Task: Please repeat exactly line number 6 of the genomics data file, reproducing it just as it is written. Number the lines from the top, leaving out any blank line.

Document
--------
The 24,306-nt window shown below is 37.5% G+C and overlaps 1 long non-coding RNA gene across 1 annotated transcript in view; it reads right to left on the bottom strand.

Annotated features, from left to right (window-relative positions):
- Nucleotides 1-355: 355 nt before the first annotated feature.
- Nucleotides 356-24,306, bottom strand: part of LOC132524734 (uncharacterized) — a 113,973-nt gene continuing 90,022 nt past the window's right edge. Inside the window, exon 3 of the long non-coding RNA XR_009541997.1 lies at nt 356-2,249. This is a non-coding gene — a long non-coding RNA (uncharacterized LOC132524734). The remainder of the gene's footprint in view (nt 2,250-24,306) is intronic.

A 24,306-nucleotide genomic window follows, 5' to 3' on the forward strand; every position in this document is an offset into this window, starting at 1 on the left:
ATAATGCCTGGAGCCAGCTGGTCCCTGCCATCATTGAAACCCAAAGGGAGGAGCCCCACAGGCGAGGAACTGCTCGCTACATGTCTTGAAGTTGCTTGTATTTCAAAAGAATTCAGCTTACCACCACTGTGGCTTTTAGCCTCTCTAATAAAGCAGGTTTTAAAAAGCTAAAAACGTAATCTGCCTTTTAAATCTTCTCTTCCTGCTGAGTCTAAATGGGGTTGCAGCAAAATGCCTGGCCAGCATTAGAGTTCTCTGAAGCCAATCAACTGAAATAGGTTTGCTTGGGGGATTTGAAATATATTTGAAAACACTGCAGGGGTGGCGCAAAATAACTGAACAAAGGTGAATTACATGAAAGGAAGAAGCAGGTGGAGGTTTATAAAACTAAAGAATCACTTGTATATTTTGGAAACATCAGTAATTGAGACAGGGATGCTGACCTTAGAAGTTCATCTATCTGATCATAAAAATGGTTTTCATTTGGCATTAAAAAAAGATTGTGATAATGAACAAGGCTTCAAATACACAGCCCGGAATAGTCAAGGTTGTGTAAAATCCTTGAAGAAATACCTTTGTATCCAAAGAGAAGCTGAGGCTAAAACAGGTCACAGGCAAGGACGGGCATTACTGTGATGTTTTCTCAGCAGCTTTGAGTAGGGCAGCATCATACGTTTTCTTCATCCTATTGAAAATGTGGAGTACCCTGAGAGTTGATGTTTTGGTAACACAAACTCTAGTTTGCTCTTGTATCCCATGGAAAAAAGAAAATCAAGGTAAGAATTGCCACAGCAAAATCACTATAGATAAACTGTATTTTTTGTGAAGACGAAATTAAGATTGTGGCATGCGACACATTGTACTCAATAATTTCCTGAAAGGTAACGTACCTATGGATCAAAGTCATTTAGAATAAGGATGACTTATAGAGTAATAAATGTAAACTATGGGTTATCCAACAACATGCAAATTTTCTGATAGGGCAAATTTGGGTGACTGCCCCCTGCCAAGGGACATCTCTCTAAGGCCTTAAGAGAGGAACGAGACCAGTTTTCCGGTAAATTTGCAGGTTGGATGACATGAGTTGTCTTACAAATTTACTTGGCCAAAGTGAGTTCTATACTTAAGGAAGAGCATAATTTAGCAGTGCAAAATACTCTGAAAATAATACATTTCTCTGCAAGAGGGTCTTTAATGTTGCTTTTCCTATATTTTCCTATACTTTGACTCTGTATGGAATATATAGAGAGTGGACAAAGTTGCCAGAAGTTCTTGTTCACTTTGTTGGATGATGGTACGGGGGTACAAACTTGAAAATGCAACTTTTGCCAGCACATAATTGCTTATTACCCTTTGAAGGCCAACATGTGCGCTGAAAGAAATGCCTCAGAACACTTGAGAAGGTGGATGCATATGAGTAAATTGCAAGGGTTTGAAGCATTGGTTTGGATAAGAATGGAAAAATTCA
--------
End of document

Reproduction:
ATAATGCCTGGAGCCAGCTGGTCCCTGCCATCATTGAAACCCAAAGGGAGGAGCCCCACAGGCGAGGAACTGCTCGCTACATGTCTTGAAGTTGCTTGTATTTCAAAAGAATTCAGCTTACCACCACTGTGGCTTTTAGCCTCTCTAATAAAGCAGGTTTTAAAAAGCTAAAAACGTAATCTGCCTTTTAAATCTTCTCTTCCTGCTGAGTCTAAATGGGGTTGCAGCAAAATGCCTGGCCAGCATTAGAGTTCTCTGAAGCCAATCAACTGAAATAGGTTTGCTTGGGGGATTTGAAATATATTTGAAAACACTGCAGGGGTGGCGCAAAATAACTGAACAAAGGTGAATTACATGAAAGGAAGAAGCAGGTGGAGGTTTATAAAACTAAAGAATCACTTGTATATTTTGGAAACATCAGTAATTGAGACAGGGATGCTGACCTTAGAAGTTCATCTATCTGATCATAAAAATGGTTTTCATTTGGCATTAAAAAAAGATTGTGATAATGAACAAGGCTTCAAATACACAGCCCGGAATAGTCAAGGTTGTGTAAAATCCTTGAAGAAATACCTTTGTATCCAAAGAGAAGCTGAGGCTAAAACAGGTCACAGGCAAGGACGGGCATTACTGTGATGTTTTCTCAGCAGCTTTGAGTAGGGCAGCATCATACGTTTTCTTCATCCTATTGAAAATGTGGAGTACCCTGAGAGTTGATGTTTTGGTAACACAAACTCTAGTTTGCTCTTGTATCCCATGGAAAAAAGAAAATCAAGGTAAGAATTGCCACAGCAAAATCACTATAGATAAACTGTATTTTTTGTGAAGACGAAATTAAGATTGTGGCATGCGACACATTGTACTCAATAATTTCCTGAAAGGTAACGTACCTATGGATCAAAGTCATTTAGAATAAGGATGACTTATAGAGTAATAAATGTAAACTATGGGTTATCCAACAACATGCAAATTTTCTGATAGGGCAAATTTGGGTGACTGCCCCCTGCCAAGGGACATCTCTCTAAGGCCTTAAGAGAGGAACGAGACCAGTTTTCCGGTAAATTTGCAGGTTGGATGACATGAGTTGTCTTACAAATTTACTTGGCCAAAGTGAGTTCTATACTTAAGGAAGAGCATAATTTAGCAGTGCAAAATACTCTGAAAATAATACATTTCTCTGCAAGAGGGTCTTTAATGTTGCTTTTCCTATATTTTCCTATACTTTGACTCTGTATGGAATATATAGAGAGTGGACAAAGTTGCCAGAAGTTCTTGTTCACTTTGTTGGATGATGGTACGGGGGTACAAACTTGAAAATGCAACTTTTGCCAGCACATAATTGCTTATTACCCTTTGAAGGCCAACATGTGCGCTGAAAGAAATGCCTCAGAACACTTGAGAAGGTGGATGCATATGAGTAAATTGCAAGGGTTTGAAGCATTGGTTTGGATAAGAATGGAAAAATTCA